Swedish House Mafia's One Night Stand at the Masquerade Motel, March 26

Sunday, a day typically reserved for Jesus. And if I were a praying man, I'd probably throw on a pair of kakis and confess that I was involved in a massive seaside dry-hump last night.

Forgive me, Father, for I have sinned. Over the course of seven hours, this indie music blogger was totally seduced by the fun of $14 gin and tonics and the pretentiousness of VIP. I was inside Swedish House Mafia's Masquerade Motel, and if it that makes me a heathen, a low-life, a pookie head, or whatever, so be it.

I'd rather be accepted into the kingdom of house music, than lame-ass heaven anyhow.

Press check-in for the Masquerade Motel started at 11:45 a.m. However, a much-needed mid-morning nap lasted longer than expected, and delayed my arrival.

When I finally got there, though, Armand Van Helden was on the decks to welcome me with an hour-long set of hip-hop-meets-house that had tanned frat bros and sorority girls fist-pumping like Jersey Shore extras. I watched as a sea of people put their hands in the air for Miami, and yelled things like, "I fucking love this shit," and "Woo woo! Woo woo!"

Montreal's A-Trak followed Helden, and kept Miami dancing in the sand with his killer set that included an edited "Pop that Pussy." Perhaps it was a subliminal message for Miami-Dade voters to remember New Times' favorite columnist, Uncle Luke, is running for mayor and needs your vote. Or maybe it wasn't a campaign ad at all, just a tribute to Miami's OG party players, 2 Live Crew, at South Beach's biggest house party.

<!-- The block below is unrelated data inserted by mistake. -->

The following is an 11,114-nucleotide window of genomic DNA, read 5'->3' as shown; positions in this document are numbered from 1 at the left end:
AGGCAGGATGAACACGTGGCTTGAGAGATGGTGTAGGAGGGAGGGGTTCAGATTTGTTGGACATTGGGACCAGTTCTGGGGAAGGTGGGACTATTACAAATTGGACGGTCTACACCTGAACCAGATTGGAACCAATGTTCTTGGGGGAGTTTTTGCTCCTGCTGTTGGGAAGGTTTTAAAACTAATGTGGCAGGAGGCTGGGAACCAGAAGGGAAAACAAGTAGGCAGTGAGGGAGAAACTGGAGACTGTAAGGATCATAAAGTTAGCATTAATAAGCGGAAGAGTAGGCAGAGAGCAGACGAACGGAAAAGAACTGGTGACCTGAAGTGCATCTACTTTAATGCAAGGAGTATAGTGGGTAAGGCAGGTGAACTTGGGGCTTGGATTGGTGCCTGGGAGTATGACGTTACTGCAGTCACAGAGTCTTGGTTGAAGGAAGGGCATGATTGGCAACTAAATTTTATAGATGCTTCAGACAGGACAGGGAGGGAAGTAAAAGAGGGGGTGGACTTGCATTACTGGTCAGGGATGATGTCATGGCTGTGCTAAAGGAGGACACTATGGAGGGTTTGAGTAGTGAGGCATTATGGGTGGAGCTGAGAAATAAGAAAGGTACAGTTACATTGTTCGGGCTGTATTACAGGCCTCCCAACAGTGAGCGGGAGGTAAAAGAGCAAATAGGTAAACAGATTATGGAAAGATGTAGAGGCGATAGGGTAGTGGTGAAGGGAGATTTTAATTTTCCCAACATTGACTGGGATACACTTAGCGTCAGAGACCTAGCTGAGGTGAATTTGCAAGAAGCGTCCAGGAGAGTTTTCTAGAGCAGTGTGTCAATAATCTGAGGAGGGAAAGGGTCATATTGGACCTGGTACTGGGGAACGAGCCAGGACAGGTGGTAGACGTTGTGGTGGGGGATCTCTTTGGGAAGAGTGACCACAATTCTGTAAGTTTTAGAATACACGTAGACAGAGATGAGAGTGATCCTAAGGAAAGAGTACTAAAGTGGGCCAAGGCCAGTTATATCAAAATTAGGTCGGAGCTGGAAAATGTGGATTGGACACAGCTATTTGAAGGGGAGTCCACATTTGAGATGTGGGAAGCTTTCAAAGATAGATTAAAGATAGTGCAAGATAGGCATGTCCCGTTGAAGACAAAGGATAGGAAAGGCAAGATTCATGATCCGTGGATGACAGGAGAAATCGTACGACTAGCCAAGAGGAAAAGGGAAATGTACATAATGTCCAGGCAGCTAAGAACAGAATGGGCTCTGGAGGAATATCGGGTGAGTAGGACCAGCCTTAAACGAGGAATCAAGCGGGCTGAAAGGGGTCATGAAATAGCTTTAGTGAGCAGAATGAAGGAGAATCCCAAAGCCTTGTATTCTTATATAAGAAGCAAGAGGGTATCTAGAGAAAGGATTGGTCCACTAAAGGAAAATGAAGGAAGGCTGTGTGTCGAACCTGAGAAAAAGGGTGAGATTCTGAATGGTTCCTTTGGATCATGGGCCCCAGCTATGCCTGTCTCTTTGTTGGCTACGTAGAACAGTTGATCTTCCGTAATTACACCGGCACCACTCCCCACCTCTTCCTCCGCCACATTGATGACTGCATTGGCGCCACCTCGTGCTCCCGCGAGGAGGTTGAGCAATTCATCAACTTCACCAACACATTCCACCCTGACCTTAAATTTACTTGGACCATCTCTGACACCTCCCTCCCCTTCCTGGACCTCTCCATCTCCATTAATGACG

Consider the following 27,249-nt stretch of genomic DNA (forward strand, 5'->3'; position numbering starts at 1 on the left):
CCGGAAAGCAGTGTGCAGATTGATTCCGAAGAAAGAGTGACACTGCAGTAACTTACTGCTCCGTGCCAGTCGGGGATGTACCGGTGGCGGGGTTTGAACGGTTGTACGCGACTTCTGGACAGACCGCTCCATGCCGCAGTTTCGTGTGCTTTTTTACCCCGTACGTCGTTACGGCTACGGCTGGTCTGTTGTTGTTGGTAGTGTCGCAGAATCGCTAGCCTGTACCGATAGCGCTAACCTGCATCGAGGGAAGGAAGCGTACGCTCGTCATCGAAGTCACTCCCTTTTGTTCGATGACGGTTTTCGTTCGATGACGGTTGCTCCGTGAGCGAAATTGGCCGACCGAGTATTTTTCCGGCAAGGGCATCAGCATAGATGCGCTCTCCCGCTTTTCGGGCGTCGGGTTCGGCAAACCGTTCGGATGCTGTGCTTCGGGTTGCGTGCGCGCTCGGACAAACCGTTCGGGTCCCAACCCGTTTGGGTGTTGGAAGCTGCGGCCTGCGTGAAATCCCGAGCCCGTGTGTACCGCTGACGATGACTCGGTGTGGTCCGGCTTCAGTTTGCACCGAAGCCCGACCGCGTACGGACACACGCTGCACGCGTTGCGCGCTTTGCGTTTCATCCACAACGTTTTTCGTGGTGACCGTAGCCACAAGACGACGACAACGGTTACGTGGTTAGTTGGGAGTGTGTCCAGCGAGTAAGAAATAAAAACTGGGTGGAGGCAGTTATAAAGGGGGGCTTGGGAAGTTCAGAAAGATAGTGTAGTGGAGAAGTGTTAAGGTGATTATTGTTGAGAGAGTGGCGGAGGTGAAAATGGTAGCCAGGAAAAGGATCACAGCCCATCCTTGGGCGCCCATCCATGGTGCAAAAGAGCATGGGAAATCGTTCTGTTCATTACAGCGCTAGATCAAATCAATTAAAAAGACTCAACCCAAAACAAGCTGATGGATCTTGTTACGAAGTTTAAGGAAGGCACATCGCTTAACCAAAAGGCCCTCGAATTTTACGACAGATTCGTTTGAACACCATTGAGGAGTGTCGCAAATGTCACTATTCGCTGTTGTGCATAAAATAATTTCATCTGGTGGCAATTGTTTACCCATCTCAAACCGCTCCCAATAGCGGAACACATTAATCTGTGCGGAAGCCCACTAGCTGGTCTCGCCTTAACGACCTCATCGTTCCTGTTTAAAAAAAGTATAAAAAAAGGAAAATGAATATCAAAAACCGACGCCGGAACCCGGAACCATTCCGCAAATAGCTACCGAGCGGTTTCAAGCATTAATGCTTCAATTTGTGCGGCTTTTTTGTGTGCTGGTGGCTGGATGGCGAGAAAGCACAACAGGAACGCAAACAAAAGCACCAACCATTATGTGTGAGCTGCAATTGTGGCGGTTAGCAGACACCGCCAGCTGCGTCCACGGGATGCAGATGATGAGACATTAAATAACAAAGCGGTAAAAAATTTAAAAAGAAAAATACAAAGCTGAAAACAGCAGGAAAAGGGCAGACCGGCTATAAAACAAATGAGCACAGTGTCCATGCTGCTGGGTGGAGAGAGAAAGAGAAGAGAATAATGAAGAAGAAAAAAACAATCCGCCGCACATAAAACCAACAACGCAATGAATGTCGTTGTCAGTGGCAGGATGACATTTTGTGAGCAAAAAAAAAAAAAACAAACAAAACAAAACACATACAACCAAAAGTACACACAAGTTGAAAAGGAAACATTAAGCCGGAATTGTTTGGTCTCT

In any case, it was around the time A-Trak was wrapping his set that I met up with some friends at one of the back bars for a drink. At $14 a pop, the gin and tonics were heavy on the wallet but equally heavy on the alcohol. Shout out to the makeup-wearing dude with a Mohawk behind the bar. 

Just as Calvin Harris walked on stage and A-Trak was bidding adieu, a young man (probably on academic probation at his mid-Atlantic university) approached me with a rather serious look on his face.

"Hey, do you now where I can get some mollies?" he asked.

"What's that, dude?" I jokingly replied.

"You know, rolls." He nervously said.

"Oh, you mean like ecstasy and shit?"

"Yeah, dude," he replied, thinking he'd hit the pill pusher jackpot. 

"I don't have any. But, uh, just ask around and you'll likely find something."

Back on the stage, Calvin Harris was the only DJ to mix Fatboy Slim, which was dope. He played "Praise You," and the crowd praised him for brilliant song selections.

A few cocktails after Harris' set, and somewhere during Dirty South's slot, a fight broke out near the back of tent in typical Miami-tough -guy fashion. For whatever reason, a dude wearing a grey tank, and sporting a colorful Virgin Mary on his arm went apeshit on some shirtless dude.

"Fuck you, bro."

"I'll fucking kill you."

The fight only lasted about two minutes. But eventually, they squashed the beef with a man-hug and a little fist-pumping.